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Dendritic morphology and synapse strengths

Neurons receive information from other neurons via hundreds of synapses widely distributed across their dendritic branches. Input signals from synapses propagate along the dendrites to the soma, where the neuron decides whether or not to fire an action potential. Signals that travel farther also attenuate more. Were all synapses equally strong, synapses far from the soma would have less influence on the decision to fire than synapses close by.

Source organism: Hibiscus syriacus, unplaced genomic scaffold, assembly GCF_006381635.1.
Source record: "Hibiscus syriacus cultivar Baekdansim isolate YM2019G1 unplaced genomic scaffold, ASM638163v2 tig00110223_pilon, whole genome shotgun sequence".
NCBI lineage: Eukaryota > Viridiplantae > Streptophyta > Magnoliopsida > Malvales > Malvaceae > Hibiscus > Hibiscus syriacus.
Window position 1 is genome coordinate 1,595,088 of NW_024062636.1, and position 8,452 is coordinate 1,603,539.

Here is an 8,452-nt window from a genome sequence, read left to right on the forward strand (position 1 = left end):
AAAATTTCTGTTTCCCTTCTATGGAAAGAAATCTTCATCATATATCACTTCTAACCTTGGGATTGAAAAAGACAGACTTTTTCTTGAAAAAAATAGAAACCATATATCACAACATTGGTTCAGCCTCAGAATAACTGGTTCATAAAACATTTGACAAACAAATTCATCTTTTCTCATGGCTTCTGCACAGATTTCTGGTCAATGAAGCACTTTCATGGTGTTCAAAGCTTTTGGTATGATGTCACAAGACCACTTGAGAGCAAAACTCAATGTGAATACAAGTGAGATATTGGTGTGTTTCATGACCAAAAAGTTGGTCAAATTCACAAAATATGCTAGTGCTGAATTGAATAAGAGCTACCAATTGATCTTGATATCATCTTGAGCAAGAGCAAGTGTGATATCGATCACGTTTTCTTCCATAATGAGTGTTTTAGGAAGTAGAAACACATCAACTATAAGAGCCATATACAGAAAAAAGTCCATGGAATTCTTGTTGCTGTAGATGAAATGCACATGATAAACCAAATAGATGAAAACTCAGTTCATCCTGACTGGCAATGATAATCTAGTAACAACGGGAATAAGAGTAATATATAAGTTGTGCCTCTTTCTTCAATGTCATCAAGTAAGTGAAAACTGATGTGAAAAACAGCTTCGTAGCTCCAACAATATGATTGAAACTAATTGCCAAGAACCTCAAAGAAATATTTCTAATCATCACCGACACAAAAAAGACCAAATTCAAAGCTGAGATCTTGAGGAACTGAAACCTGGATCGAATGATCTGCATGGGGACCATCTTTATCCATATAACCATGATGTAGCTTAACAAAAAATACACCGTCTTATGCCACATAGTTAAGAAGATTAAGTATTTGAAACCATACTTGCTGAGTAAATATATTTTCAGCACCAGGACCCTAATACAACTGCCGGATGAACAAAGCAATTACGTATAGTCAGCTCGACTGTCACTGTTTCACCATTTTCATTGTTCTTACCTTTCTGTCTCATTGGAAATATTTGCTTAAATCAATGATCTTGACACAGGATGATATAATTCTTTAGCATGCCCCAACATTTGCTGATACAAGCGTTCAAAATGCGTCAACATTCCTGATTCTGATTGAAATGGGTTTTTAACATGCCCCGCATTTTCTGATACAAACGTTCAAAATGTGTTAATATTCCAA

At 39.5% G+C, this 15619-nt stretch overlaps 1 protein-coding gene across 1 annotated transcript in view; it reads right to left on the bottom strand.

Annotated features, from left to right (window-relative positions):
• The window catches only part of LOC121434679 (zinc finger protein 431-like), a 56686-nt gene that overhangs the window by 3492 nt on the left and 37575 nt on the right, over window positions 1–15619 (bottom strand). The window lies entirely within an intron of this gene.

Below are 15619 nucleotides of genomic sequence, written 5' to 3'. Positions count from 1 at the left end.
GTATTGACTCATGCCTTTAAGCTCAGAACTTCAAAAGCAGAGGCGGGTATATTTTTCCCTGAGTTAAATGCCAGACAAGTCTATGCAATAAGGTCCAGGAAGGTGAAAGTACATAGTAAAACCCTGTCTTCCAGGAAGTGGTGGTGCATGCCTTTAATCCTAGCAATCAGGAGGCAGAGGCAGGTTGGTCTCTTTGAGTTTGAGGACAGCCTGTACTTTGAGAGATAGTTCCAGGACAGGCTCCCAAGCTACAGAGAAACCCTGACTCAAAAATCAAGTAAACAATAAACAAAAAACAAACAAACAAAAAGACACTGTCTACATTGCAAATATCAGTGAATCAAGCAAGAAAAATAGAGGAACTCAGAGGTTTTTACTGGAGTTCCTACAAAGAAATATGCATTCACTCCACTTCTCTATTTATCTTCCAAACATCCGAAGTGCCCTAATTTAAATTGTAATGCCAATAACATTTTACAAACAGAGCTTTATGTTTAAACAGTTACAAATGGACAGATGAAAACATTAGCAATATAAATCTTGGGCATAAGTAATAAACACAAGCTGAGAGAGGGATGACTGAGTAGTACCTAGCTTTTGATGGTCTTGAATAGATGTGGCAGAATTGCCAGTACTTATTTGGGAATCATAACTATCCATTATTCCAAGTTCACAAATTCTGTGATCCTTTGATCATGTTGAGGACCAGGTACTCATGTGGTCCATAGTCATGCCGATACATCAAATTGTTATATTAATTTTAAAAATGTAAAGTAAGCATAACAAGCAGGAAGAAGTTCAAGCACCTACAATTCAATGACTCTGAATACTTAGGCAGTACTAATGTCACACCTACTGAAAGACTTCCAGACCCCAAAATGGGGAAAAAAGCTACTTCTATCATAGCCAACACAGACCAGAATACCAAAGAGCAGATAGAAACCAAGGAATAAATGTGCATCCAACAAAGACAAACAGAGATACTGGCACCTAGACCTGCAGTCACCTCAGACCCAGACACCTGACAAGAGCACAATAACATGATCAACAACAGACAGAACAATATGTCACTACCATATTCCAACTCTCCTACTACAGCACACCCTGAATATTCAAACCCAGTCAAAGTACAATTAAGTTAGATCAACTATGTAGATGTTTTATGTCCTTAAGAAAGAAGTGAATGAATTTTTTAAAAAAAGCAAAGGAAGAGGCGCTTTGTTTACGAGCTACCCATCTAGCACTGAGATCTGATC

In hippocampal pyramidal neurons, however, distal synapses are stronger than proximal ones so that all synapses have an equal voice at the soma, a phenomenon called synaptic democracy. But how do synapses "know" how far they are from the soma and how can neurons use this information to create a synaptic democracy?

Using computational models of pyramidal neurons, we study, in collaboration with David Sterratt, what neuronal signals could be used by the cell to set up a synaptic democracy in a self-organising manner.



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